This year’s guide shows the active steps construction’s top employers are taking to increase the appeal of the industry to new recruits

Sarah Richardson

The need for the construction sector to recruit more skilled workers is an issue that has been placed under an ever-intensifying spotlight in recent months.

Consultant Mark Farmer’s recently published hard-hitting review of the industry’s labour market, Modernise or Die, forecast that 700,000 new workers will be needed within five years to replace those due to retire, exacerbating existing shortages. Meanwhile, the UK’s vote for Brexit, likely to lead to tightened rules over labour movement, has thrown doubt over how much the industry can continue to rely on foreign workers to plug skills gaps.

Against this backdrop, it is clear that the construction sector needs to both increase its appeal to potential workers, and widen the pool of talent from which it has traditionally recruited. The 50 firms in this year’s Building Good Employer Guide are leading the way in both of these respects.

One of the most striking trends to emerge from this year’s guide is the increasing effort employers are making to appeal to a more diverse group of workers

One of the most striking trends to emerge from this year’s guide is the increasing effort employers are making to appeal to a more diverse group of workers. The number of our top employers offering enhanced maternity benefits - often a key factor in recruiting and retaining younger female staff - has leapt by nearly a third over the past year. This is particularly encouraging given the significant proportion of SME firms included in the guide, which are likely to face more of a challenge in resourcing such measures. And although the industry remains male-dominated, there are clear signs that the balance is starting to shift - in two of our top five employers, Architype and JTP, women make up at least half of staff.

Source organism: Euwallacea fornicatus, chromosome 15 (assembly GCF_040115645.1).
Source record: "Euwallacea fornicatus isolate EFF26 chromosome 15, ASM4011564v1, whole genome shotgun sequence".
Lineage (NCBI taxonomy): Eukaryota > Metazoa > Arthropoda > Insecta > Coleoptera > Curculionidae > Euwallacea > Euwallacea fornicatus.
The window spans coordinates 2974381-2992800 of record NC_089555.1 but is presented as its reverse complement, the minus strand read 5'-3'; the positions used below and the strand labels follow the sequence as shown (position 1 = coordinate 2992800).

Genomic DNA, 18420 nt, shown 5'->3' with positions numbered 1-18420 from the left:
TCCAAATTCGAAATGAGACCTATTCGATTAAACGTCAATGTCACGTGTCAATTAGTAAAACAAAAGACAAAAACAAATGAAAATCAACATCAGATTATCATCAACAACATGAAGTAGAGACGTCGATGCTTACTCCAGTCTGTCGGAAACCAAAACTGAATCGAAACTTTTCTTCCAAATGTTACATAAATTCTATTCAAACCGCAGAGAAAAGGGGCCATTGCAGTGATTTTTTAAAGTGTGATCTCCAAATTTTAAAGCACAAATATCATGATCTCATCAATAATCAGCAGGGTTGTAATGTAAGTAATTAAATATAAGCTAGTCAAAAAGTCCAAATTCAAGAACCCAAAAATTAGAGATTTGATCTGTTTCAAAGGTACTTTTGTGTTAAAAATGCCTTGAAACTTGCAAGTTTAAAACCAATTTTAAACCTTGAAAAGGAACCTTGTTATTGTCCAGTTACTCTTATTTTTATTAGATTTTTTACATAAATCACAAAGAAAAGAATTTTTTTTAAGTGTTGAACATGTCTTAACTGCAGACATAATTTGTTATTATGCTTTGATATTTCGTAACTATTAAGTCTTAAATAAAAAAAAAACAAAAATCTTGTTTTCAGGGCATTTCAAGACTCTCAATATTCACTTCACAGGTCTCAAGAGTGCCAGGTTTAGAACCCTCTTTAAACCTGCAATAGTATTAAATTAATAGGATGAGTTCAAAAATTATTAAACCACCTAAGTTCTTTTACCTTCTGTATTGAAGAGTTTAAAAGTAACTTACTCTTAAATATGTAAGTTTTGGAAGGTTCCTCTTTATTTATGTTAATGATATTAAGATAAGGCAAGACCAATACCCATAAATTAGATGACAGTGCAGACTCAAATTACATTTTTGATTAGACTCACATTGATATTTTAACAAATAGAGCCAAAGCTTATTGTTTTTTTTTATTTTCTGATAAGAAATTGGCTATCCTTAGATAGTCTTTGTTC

Meanwhile, the guide provides clear evidence that construction’s top employers are taking active steps to address the industry’s traditional culture of long hours and often inflexible working; in a move that stands to dramatically increase the appeal of the sector to recruits of all backgrounds.

Holiday terms have become more generous over the past year, representing a laudable effort to improve work-life balance despite pressure on companies to deliver with often tight resource. A growing number of companies are also introducing a more flexible approach to time off, with measures such as turning overtime worked into paid leave, and the option to take a set number of holiday days at short notice.

Trends such as these are a powerful illustration that, among the industry’s top employers, the wellbeing of staff is being seen as integral to business success. So the companies in this year’s guide deserve to be heartily congratulated for the efforts they are making to set a new standard for working conditions in the industry.

It is one which, with competition for staff only set to increase, other companies will surely seek to emulate, in order to attract and keep the talent that will shape the future of both their businesses, and the sector as a whole.

Sarah Richardson, editor